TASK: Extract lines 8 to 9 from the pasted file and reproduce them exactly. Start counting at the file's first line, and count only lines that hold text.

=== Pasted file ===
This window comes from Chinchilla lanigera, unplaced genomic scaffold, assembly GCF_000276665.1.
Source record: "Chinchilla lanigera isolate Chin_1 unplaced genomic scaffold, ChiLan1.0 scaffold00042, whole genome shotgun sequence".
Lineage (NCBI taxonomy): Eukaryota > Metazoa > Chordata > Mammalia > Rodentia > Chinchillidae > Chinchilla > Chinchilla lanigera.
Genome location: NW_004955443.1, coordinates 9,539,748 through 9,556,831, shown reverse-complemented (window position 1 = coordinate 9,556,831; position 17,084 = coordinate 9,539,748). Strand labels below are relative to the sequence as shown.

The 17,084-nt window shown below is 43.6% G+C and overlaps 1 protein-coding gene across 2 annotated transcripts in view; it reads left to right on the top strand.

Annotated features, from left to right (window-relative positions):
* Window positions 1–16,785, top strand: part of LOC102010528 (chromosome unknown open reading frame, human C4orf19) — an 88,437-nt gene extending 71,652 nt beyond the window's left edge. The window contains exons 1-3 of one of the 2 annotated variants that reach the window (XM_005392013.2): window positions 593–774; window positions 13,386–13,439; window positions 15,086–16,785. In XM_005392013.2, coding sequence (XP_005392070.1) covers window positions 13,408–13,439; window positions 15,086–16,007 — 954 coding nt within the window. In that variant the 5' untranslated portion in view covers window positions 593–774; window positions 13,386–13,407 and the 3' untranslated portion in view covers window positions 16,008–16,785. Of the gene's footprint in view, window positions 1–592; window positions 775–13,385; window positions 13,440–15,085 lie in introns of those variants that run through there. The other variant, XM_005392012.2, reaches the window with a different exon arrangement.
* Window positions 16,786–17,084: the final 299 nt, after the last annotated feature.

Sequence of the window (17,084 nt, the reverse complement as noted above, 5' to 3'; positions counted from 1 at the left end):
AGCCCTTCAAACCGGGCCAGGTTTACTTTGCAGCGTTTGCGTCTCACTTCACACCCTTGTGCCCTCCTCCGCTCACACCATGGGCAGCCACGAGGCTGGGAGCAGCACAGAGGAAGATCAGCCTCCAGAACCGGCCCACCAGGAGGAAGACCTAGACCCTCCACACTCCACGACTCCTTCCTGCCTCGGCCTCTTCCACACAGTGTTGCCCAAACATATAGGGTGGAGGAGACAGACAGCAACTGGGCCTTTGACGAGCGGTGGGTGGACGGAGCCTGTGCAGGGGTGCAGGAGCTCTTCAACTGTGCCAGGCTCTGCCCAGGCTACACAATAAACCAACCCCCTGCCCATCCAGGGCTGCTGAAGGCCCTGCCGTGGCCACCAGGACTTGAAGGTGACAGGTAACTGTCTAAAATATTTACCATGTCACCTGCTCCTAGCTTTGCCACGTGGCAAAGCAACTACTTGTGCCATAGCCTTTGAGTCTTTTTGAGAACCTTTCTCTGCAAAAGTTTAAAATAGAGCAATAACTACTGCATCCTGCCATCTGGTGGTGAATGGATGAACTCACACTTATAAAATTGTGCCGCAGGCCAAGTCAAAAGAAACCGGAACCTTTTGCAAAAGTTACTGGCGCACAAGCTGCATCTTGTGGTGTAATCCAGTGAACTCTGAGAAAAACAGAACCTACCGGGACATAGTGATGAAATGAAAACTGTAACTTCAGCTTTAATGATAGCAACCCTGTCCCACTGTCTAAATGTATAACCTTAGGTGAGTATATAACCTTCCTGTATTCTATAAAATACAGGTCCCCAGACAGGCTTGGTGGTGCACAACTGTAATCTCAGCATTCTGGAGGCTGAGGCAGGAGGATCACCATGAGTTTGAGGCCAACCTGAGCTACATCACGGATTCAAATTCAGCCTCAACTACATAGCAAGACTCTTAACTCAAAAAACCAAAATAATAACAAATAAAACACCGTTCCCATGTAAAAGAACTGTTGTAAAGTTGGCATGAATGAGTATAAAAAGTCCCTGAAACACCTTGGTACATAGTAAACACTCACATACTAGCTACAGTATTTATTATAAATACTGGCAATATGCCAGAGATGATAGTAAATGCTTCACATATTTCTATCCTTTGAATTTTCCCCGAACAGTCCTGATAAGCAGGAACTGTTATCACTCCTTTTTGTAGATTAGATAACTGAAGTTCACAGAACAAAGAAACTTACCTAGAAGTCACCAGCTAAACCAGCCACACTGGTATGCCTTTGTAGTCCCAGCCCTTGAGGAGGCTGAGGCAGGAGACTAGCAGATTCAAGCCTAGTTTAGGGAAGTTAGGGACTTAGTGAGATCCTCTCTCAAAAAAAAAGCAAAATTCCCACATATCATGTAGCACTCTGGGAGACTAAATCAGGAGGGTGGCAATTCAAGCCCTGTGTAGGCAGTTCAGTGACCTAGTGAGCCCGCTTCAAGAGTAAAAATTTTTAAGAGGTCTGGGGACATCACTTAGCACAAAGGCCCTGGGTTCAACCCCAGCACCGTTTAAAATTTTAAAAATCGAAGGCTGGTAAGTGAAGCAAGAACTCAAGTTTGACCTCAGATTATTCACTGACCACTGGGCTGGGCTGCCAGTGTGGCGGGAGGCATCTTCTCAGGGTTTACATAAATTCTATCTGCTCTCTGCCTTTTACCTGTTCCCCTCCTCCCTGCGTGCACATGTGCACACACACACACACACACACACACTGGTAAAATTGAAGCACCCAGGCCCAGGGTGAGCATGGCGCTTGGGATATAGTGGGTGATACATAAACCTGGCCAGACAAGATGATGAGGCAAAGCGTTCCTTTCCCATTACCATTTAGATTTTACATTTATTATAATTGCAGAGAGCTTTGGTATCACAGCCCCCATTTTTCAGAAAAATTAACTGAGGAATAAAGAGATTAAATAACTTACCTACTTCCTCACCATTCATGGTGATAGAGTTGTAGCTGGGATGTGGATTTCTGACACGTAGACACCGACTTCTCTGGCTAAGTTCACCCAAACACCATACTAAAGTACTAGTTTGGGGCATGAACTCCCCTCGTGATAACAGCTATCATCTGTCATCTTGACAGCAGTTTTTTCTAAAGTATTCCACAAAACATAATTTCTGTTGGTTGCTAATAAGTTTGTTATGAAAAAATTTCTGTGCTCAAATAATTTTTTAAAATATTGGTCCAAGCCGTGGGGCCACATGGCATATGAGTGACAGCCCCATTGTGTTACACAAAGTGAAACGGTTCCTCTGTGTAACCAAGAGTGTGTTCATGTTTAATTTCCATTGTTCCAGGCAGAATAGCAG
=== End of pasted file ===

* Window positions 16,786–17,084: the final 299 nt, after the last annotated feature.

Sequence of the window (17,084 nt, the reverse complement as noted above, 5' to 3'; positions counted from 1 at the left end):